Only indirectly, because you get to know their parents the gods. It’s a book about the Olympians, not the demigods, but I think you’ll gain new insight into Annabeth, for instance, by reading about her mom Athena.
Would you be at all interested in doing something similar to Percy Jackson’s Greek Gods for Egyptian mythology, narrated by Sadie or Carter Kane?
It’s a great idea. It’s just a question of writing time. I’ve got so many projects already on my plate!
You’ve also just launched a new app, called Demigods of Olympus. What was the appeal there, and have you learned anything else yet about your character, Clayton Sato?
The app is so cool! I wasn’t really sure what that would be like, but I found myself sucked into the story. I didn’t know the programming behind it, so the outcomes of my decisions surprised me. I haven’t gotten past the second story yet, because the third and fourth installments are still in development. The author really should write those faster! Oh, wait…that’s me.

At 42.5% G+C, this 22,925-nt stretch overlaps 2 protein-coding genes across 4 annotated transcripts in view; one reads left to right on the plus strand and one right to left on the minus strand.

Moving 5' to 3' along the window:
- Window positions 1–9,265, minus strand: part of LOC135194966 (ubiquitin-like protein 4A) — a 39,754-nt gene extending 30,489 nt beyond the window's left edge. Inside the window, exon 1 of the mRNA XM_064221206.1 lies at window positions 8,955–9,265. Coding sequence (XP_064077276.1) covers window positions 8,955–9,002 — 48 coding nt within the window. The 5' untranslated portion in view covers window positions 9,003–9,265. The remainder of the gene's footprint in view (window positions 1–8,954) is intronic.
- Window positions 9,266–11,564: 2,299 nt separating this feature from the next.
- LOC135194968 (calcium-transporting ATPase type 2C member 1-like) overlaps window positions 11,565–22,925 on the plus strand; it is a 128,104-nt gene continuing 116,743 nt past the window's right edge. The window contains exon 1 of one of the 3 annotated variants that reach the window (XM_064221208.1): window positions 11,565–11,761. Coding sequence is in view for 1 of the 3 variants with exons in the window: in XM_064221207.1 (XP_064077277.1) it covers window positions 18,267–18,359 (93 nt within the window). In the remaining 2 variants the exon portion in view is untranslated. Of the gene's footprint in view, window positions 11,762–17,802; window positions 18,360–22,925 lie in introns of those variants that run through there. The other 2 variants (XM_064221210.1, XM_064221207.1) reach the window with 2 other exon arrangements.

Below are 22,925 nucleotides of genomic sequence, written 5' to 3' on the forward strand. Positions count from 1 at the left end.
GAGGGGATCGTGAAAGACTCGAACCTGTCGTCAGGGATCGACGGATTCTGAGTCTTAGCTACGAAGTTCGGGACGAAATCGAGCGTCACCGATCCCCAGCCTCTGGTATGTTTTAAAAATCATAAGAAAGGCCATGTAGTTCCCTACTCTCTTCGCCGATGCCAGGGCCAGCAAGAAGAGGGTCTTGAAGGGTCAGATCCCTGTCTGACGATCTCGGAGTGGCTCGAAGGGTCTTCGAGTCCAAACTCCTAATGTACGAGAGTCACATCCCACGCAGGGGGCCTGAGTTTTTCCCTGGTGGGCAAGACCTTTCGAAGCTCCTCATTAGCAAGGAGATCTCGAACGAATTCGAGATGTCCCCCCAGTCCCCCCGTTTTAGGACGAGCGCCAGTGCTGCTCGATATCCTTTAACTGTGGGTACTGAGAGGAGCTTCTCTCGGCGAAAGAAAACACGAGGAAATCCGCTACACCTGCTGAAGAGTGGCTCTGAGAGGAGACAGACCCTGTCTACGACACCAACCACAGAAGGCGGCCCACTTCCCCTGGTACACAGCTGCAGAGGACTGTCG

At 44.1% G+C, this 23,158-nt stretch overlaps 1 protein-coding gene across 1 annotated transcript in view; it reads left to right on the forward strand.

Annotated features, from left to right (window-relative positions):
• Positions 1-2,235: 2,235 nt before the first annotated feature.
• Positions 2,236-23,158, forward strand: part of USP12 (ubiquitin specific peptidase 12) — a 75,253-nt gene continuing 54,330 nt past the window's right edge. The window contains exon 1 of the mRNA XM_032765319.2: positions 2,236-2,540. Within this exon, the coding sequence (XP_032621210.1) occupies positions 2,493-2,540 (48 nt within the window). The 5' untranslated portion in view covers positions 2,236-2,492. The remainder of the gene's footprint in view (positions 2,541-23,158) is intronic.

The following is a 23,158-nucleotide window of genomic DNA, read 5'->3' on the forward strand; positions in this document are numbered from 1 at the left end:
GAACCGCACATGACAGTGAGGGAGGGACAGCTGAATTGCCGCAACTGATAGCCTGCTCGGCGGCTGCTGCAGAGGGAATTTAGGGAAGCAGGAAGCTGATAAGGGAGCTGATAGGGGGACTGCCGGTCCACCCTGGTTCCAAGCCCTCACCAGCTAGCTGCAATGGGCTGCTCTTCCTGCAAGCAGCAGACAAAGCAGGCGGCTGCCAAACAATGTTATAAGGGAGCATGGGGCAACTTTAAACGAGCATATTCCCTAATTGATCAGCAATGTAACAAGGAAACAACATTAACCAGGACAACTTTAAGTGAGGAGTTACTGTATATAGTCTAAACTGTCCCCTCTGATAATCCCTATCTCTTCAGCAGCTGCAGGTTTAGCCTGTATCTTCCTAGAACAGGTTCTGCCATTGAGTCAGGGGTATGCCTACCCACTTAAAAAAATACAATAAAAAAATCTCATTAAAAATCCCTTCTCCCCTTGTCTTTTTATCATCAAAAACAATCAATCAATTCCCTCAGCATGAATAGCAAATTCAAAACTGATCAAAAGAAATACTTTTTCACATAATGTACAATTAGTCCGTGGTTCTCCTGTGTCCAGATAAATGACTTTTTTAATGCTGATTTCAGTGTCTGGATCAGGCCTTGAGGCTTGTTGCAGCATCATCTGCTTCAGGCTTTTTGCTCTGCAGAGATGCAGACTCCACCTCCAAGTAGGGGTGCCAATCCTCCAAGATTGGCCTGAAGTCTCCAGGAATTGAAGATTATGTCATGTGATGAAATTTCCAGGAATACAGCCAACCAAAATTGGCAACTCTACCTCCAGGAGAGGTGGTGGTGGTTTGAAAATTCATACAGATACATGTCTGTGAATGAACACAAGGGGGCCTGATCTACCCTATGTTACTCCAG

Now that your Heroes of Olympus series is coming to a close, will you be firmly focusing on your Norse series, or can we expect more Greek-themed projects like this in the near future?
It’s too early to say. Right now, I’m focused on the Norse series, which will be a trilogy. Stay tuned for more on that!
More from Rick Riordan
Finally, don’t forget that the final book in the Heroes of Olympus series, titled The Blood of Olympus, will be released on October 8. Riordan will be going on tour later this year to promote the book.
Image credit: Disney/John Rocco